This seems a bit superfluous. It's like saying organizations should use the URNs they mint, but there are cases where they shouldn't. Isn't that what will happen anyway regardless of what this draft says?

Section 14:
s/A A SIP proxy/A SIP proxy/

(Spencer Dawkins) No Objection

(Adrian Farrel) No Objection

(Stephen Farrell) No Objection

Comment (2014-05-13 for -12)
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- I agree with Alissa's discuss point on section 16 and with
the secdir review [1] on that topic.

   [1] https://www.ietf.org/mail-archive/web/secdir/current/msg04753.html

- The private name + date thing seems over-complex really.

- 9.2.6: you mean you want to add each country code to the
IANA registry? Seems like a bad plan if so.

(Brian Haberman) No Objection

Comment (2014-05-12 for -12)
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I support Alissa's and Barry's DISCUSS points.

(Joel Jaeggli) No Objection

Barry Leiba (was Discuss) No Objection

Comment (2014-07-20 for -13)
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Thanks very much for addressing all my concerns, including those that came up in the conversation with Alissa.  I'm happy with the result... and I hope the working group is as well.

(Ted Lemon) No Objection

Comment (2014-05-13 for -12)
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In the abstract: "The Session Initiation Protocol (SIP) supports the capability to provide a reference to a specific rendering to be used by the UA when the user is alerted."   Rendering of what?   The abstract shouldn't assume that the reader knows.

In 8.2.2, it seems weird that the recipient would accept the "family" or "friend" indication from the sender.   The security considerations address the larger point of trusting the sender generally, but I think this is different because it can only make sense when the sender has knowledge about the recipient's relationships.   It seems like the wrong way to do this, and I am not convinced that it belongs here.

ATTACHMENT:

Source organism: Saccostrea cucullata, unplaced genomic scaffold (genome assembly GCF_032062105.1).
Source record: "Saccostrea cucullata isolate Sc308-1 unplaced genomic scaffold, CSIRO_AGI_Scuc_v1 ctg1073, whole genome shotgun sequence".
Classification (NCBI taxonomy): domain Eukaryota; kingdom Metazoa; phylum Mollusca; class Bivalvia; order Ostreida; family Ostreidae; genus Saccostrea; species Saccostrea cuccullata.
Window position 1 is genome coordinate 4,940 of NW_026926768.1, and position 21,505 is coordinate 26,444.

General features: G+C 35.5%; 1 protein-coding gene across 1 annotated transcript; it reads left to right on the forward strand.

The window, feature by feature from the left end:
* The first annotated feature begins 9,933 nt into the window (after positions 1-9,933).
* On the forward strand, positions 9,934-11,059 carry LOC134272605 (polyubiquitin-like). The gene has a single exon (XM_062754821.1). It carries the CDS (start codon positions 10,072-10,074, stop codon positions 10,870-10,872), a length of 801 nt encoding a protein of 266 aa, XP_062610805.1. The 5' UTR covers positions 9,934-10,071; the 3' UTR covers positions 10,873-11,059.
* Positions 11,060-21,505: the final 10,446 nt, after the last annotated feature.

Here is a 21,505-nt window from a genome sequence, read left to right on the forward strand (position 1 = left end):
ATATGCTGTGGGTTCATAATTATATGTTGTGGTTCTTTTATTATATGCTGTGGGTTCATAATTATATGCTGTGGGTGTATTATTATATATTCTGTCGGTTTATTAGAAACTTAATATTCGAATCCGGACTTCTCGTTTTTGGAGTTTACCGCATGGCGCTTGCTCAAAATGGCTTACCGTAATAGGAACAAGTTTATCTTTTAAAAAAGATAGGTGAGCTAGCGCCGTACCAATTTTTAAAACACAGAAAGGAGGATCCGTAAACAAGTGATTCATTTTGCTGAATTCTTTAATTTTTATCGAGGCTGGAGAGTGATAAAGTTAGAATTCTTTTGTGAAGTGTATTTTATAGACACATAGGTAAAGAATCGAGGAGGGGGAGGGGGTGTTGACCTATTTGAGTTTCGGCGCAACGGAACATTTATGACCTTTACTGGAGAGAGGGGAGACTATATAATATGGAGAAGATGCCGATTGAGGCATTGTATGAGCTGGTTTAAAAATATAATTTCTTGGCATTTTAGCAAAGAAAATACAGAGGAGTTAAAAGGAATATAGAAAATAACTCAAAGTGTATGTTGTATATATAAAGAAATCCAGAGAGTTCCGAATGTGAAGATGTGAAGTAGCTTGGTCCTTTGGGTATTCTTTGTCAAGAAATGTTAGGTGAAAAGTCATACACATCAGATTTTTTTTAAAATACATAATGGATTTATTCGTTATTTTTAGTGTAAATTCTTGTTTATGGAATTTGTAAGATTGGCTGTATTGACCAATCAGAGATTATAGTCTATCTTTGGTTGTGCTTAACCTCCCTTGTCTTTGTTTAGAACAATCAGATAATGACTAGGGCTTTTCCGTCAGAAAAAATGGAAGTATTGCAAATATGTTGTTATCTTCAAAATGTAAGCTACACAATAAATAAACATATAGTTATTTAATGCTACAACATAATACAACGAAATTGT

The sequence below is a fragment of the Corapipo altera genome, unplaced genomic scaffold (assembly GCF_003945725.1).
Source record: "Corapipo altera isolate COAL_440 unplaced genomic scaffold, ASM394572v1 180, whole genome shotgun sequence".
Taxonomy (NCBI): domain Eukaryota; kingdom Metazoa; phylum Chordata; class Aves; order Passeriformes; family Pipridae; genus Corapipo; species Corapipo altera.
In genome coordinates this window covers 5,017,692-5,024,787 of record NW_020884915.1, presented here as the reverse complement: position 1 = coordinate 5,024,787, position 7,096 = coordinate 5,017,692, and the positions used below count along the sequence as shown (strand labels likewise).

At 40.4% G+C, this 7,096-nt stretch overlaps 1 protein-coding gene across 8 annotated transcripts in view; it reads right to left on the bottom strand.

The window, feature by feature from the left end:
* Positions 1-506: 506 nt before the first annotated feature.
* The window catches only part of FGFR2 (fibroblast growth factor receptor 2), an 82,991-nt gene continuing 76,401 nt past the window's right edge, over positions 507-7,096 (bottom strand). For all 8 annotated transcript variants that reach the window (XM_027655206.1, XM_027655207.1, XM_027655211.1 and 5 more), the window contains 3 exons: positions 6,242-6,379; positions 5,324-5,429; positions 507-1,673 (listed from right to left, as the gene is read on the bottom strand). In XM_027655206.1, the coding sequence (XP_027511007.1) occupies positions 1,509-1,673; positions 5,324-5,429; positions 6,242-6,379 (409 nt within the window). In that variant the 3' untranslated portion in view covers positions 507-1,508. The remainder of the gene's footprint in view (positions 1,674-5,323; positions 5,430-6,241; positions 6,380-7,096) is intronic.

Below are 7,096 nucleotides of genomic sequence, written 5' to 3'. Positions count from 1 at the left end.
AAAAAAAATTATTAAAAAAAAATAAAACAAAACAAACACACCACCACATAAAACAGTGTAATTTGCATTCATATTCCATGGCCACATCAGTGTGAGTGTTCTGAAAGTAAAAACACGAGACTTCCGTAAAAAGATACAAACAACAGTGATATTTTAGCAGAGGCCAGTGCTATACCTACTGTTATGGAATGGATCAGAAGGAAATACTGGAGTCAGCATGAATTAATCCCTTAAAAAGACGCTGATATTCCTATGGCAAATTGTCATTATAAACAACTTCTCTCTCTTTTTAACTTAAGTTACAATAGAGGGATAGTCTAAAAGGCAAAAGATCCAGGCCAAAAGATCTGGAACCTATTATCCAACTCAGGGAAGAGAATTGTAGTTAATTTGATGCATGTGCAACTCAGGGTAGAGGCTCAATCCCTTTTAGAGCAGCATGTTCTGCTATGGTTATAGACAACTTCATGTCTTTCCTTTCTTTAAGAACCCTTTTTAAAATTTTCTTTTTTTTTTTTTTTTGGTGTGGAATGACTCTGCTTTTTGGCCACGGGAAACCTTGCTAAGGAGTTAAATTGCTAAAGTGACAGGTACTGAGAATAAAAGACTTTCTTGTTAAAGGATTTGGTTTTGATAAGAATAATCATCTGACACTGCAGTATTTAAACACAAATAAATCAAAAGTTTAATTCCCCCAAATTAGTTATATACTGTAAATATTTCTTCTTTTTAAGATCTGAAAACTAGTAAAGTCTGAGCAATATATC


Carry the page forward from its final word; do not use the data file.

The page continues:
I'm not raising it as a DISCUSS because it's not an interop issue and probably won't break the internet, but it seems weird and seems to have potential for abuse.   What was the motivation for adding this?   If it's to codify existing practice, it might be worth putting text in the security considerations addressing these specific indicators and saying that they are a bad idea, and are not recommended, but are included to address current practice.

Otherwise (and modulo some other IESG review comments) the document is well written, easy to follow, and looks good.   Thanks for doing it!

(Kathleen Moriarty) (was Discuss) No Objection

Comment (2014-08-12 for -13)
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Thanks for addressing my discuss point in 8.2.2 with a clarifying sentence as well as overhauling the security considerations section to address the SecDir review, Stephen, & Alissa's comments.  The updated Security considerations section works for me.

(Pete Resnick) No Objection

Comment (2014-05-13 for -12)
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Ah, it's so nice to be late and just agree with Alissa and Barry's DISCUSS points.

Section 5 should be removed or moved to an appendix.

(Martin Stiemerling) No Objection